Aug 15, 2017
On June 1, 2017, China’s Cybersecurity Law (the “Cybersecurity Law”)1 came into effect, marking a step up in the People’s Republic of China (“PRC”) government’s assertion of control over online personal and proprietary information of Chinese persons.2 The Cybersecurity Law requires network product and service providers to collect and maintain individual users’ data and information in Mainland China, while at the same time requiring that all such providers obtain users’ consent to such data collection. The implication of the Cybersecurity Law is that many internet service providers must establish and maintain data storage servers in Mainland China – an expensive proposition – and face limitations on their ability to transport overseas information maintained on such servers.
The purported goals of the Cybersecurity Law, as set forth in the law itself, are to safeguard China’s cyberspace sovereignty, national security interests and societal public interest, to protect the lawful rights and interests of its citizens, legal persons and other organizations, and to promote the healthy development of economic and social informatization.3
Versions of the Cybersecurity Law were contemplated for almost three years prior to its final adoption at the 24th session of China’s Standing Committee of the 12th National People’s Congress on November 7, 2016. Despite a proposal submitted by more than 40 foreign business entities requesting the postponement of its effective date,4 the law took effect as scheduled on June 1, 2017.
While not every provision of the Cybersecurity Law applies to all businesses operating online in China, the law was drafted such that it applies to a fairly large swath of internet product and service providers. Nonetheless, many provisions apply only to companies that fit the description of “network operators” and “critical information infrastructure,” or “CII providers.”
Network operators are defined as “network owners, managers and network service providers,"5 which includes telecom operators and internet firms, but could also include banking or financial services institutions or other entities whose business is dependent on collecting personal information on its users while providing a service through an online platform. The definition of CII providers is less clear-cut. However, Article 31 of the Cybersecurity Law sets forth the areas that are considered to involve CII providers, including “key … public communication and information services, power, traffic, water, finance, public service, electronic governance and other critical information infrastructure that if destroyed, losing function or leaking data might seriously endanger national security, national welfare and the people's livelihood, or the public interest, on the basis of their tiered protection system.”6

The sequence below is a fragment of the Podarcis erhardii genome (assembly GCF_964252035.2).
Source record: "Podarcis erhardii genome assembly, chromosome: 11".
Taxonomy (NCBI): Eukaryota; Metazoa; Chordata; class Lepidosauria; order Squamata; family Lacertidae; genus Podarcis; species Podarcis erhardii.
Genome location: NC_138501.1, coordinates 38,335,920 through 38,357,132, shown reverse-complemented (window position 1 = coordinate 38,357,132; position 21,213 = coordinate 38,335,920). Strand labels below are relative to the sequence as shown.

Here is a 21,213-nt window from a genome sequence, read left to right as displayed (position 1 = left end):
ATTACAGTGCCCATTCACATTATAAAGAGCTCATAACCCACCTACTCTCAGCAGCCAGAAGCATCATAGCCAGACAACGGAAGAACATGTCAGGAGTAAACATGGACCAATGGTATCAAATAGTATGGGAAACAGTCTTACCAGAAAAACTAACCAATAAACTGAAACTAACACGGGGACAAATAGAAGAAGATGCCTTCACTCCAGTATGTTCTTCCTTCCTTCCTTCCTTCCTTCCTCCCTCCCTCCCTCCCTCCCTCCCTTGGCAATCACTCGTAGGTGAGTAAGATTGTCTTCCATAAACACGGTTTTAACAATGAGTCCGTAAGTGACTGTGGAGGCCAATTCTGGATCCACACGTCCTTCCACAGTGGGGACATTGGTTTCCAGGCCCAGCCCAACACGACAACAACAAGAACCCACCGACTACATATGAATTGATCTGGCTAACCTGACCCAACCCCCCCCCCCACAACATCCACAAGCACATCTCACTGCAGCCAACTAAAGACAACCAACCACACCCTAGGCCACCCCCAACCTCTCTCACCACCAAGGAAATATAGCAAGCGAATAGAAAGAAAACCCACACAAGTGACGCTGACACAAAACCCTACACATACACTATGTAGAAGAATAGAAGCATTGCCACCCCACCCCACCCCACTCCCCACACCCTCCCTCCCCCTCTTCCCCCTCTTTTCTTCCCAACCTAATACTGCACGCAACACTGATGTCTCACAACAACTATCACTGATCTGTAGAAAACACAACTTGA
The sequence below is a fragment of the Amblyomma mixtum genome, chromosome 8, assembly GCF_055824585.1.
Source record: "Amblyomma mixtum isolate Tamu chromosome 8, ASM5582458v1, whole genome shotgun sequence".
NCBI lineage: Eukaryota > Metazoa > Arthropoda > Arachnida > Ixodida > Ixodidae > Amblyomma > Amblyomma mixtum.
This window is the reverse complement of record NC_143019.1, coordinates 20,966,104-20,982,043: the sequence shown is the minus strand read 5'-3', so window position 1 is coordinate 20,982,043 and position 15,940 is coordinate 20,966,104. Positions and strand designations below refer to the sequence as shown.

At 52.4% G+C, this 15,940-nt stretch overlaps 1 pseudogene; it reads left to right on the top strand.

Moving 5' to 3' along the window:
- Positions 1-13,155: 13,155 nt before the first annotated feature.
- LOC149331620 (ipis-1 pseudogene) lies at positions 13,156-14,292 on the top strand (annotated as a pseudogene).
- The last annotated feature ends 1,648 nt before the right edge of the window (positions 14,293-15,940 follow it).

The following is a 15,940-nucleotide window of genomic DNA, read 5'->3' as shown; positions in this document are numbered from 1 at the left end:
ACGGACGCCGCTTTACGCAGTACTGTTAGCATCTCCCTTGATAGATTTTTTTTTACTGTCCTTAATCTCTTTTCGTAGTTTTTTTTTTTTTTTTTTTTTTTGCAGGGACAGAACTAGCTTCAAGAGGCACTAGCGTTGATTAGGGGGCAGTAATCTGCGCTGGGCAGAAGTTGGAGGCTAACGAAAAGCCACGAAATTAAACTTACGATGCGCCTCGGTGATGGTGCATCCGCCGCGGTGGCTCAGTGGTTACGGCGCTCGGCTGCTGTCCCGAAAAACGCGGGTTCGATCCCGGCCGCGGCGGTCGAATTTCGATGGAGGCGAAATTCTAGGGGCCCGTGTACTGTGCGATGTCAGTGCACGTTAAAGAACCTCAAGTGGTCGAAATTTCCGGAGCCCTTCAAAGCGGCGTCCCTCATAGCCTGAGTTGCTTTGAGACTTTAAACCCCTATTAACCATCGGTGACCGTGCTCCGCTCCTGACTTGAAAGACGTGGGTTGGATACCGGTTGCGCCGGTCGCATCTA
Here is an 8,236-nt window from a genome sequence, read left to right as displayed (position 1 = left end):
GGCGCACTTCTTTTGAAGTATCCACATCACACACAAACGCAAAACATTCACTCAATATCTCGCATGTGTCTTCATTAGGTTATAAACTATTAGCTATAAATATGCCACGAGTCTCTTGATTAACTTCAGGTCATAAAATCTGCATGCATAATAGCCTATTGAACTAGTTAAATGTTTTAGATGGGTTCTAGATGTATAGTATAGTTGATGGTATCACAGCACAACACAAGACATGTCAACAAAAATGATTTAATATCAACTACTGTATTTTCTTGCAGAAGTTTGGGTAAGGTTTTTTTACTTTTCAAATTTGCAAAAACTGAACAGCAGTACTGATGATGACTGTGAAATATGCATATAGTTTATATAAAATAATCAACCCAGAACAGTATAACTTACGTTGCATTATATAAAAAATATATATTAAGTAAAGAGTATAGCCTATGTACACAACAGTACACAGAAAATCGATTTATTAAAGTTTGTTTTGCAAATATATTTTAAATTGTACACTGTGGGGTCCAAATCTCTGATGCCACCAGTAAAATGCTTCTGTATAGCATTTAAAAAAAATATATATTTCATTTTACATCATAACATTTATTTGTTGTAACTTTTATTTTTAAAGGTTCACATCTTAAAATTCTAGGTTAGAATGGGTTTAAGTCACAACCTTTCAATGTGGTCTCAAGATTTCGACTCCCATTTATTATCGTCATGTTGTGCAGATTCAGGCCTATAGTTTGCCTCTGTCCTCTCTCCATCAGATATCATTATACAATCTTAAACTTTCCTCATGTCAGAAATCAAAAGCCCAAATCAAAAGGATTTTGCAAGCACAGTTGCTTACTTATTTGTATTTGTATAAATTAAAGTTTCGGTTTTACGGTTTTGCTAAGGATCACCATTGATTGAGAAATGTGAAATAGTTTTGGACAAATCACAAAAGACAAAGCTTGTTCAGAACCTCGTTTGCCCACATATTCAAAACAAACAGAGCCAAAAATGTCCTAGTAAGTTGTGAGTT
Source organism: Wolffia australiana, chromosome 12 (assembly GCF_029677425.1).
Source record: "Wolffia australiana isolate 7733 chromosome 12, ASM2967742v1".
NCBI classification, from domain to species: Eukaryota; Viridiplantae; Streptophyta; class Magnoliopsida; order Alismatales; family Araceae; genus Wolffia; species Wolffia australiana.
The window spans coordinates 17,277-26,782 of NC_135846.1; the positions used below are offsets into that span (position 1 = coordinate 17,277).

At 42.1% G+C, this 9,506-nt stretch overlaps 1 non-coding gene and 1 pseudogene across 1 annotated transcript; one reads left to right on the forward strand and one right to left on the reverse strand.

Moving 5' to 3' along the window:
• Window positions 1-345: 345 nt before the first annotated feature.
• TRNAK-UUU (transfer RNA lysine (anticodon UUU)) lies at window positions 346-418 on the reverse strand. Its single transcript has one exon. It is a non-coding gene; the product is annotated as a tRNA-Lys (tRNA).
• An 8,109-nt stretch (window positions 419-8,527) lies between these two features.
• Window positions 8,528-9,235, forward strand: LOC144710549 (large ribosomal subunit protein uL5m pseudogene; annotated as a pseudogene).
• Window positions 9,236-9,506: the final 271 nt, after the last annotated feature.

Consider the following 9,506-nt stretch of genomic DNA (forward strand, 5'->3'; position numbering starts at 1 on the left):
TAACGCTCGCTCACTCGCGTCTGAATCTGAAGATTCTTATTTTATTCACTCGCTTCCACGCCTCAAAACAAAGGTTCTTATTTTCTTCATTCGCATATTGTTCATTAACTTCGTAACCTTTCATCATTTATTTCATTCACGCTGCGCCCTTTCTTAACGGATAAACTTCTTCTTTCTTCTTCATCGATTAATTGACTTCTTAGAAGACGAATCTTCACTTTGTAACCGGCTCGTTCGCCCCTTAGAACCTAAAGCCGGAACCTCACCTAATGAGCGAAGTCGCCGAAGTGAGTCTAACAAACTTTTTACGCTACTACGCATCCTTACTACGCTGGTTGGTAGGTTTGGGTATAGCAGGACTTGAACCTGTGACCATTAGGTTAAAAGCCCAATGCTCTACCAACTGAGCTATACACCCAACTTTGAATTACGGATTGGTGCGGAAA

Thus, the definition of these two types of entities casts a wide net. Network operators may include not only operators in the communications and internet sectors, but can also include those who operate or host email, online video, blogs, ecommerce platforms, instant messaging systems and even company websites, thus encompassing many business sectors. Network operators are required to follow strict rules relating to data collection and monitoring, and are required to work with public security and state security authorities in these efforts, including activities to preserve national security and investigate crimes. Such requirements are vague and could be deemed invasive, depending on how such rules are enforced.
For CII operators, additional and even stricter obligations apply. Among other things, CII operators have to meet data localization requirements, which require personal information and other important data gathered or produced by such operators within mainland China to be stored within Mainland China. Here, the term “other important data” is not defined and, thus, detailed implementation rules are required in order for companies to fully comply. Foreign CII’s operating in China may find this aspect of the rule difficult to comply with as not only are they required to establish data storage facilities on the mainland, but they are also restricted in their ability to transfer certain types of data outside of Mainland China.
Non-Chinese companies operating in China are more likely to transport information outside of China. This is due not only to the nature of their businesses but also to the general flow of information to their overseas corporate headquarters. As a result, establishing a system that is in compliance with the Cybersecurity Law may be quite burdensome for foreign entities doing business in China. Some large multinationals doing business in China have already taken advance steps to comply with the law. In December 2016, AirBnB announced that it had begun storing data for its Chinese users on servers in China. Other multinational giants, including Uber, Evernote, LinkedIn and Apple, have announced that they have done the same.7